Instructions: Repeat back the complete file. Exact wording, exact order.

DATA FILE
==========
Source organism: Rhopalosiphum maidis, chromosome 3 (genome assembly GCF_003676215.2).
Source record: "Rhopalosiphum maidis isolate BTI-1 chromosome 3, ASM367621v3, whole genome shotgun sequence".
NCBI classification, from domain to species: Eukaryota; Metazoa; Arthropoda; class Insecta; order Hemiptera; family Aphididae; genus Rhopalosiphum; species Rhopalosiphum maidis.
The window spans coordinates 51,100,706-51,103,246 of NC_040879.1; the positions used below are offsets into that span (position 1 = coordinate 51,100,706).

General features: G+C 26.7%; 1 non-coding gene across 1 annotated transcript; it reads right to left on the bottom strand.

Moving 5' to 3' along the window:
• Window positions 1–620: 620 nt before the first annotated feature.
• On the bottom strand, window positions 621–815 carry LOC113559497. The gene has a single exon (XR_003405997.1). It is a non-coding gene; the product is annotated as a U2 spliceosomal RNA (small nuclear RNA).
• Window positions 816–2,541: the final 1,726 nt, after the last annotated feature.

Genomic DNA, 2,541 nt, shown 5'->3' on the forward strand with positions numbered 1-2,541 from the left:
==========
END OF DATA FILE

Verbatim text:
Source organism: Rhopalosiphum maidis, chromosome 3 (genome assembly GCF_003676215.2).
Source record: "Rhopalosiphum maidis isolate BTI-1 chromosome 3, ASM367621v3, whole genome shotgun sequence".
NCBI classification, from domain to species: Eukaryota; Metazoa; Arthropoda; class Insecta; order Hemiptera; family Aphididae; genus Rhopalosiphum; species Rhopalosiphum maidis.
The window spans coordinates 51,100,706-51,103,246 of NC_040879.1; the positions used below are offsets into that span (position 1 = coordinate 51,100,706).

General features: G+C 26.7%; 1 non-coding gene across 1 annotated transcript; it reads right to left on the bottom strand.

Moving 5' to 3' along the window:
• Window positions 1–620: 620 nt before the first annotated feature.
• On the bottom strand, window positions 621–815 carry LOC113559497. The gene has a single exon (XR_003405997.1). It is a non-coding gene; the product is annotated as a U2 spliceosomal RNA (small nuclear RNA).
• Window positions 816–2,541: the final 1,726 nt, after the last annotated feature.

Genomic DNA, 2,541 nt, shown 5'->3' on the forward strand with positions numbered 1-2,541 from the left: